Again, there is another need to blog this thing. I encountered this situations where dumping the database using default options does not fit the purpose, so today, we will be playing with mysqldump options for making MySQL backup.
Using the simplest command to backup a MySQL database, it looks like this:
mysqldump db_name -u db_user -p > db_backup_date.sql
That will work for local databases. For remote database server, you may try to use SSH to remotely login and do the same command. However, it you really need to connect to a remote MySQL server, here is the typical command for mysqldump.
mysqldump db_name -h hostname -u db_user -p > filename.sql
A Little Bit Advanced
Working with PHP + MySQL projects everyday, there comes a time when you will do a lot of work on your MySQL databases, rather than your code. Like, backup here, restore there, and backup again. Things get complicated when you are dealing with multiple databases on several locations.
So, we are going to show some of the handy mysqldump options.
If you want to backup the database with only the selected tables, this is the typical command:
mysqldump db_name -u db_user -p –tables table1, table2 > filename.sql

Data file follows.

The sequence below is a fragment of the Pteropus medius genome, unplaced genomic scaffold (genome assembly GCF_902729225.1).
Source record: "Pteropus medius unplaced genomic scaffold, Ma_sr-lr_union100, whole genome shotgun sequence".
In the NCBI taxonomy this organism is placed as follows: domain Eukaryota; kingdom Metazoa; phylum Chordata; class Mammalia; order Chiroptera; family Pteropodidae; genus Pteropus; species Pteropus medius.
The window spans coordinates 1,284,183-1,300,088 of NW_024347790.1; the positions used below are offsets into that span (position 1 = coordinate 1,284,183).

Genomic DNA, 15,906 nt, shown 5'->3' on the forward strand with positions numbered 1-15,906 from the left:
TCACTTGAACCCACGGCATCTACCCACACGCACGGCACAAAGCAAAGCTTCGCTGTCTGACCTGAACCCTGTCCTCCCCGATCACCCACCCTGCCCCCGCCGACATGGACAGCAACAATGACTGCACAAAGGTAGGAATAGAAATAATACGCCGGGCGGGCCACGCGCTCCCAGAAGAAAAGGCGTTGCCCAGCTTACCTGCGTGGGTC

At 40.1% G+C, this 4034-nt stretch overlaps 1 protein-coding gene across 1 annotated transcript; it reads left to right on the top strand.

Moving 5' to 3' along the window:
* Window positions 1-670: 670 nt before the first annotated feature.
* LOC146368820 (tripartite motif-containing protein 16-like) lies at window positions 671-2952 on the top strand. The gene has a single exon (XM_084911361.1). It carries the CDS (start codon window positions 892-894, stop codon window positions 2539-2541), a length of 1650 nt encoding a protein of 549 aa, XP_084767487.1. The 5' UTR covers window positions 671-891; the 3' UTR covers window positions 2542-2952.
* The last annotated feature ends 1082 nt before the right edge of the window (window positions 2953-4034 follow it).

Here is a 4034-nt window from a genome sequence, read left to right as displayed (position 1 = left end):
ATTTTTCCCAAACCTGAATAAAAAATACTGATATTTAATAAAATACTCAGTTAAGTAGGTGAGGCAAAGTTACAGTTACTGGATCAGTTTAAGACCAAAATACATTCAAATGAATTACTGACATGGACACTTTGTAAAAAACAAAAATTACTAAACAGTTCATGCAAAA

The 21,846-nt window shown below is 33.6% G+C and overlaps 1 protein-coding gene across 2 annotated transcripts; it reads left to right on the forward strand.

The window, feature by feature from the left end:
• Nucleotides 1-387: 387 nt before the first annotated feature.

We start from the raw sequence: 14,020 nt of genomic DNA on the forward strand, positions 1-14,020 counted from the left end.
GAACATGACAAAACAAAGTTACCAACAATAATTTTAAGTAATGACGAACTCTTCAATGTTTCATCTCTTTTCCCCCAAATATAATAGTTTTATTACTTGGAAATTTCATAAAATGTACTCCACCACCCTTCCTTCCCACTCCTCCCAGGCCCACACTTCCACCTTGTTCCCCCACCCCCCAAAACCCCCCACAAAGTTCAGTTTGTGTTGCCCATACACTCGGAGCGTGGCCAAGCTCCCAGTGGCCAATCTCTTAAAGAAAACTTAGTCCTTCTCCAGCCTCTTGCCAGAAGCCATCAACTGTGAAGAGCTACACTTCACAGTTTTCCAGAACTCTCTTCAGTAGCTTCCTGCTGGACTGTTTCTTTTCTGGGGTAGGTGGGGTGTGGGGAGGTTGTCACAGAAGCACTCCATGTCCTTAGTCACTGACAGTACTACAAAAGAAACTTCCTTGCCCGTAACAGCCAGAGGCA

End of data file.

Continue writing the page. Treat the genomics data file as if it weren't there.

That will save you a lot of time wasted for dumping the whole database instead of the selected tables. Things will go more complicated with database structure updates. You updated your database design from your development server, but you also need to update the live server with lots of existing data on it.
Because of that, we will do more cool and advanced options for mysqldump.
Finally, the more useful one
Honestly, this is some kind of summary of useful mysqldump options. So here we go:
-h is for hostname
-u is for user name
-p is for password, leave empty to prompt for password
–tables is for specifying the table names
–no-create-info is for dumping the data only
–no-data is for dumping the table structure only
And relying on the default settings, mysqldump will automatically put drop table if exists on your dump file. Below are the examples of those options.
mysqldump db_name -u db_user -p –no-create-into > data_only.sql
mysqldump db_name -u db_user -p –no-data > structure_only.sql
mysqldump db_name -u db_user -p –no-create-info –tables table1, table2 > table_data_only.sql
It is as simple as that, still many beginners are scared when they see simple commands and try to use GUI instead.
Before we forget, we need to restore our backup sooner or later after we dumped it. The command is very simple:
mysql -D db_name -u db_user -p < backup_file.sql
There are more advanced options, but I listed the most useful for typical MySQL databases.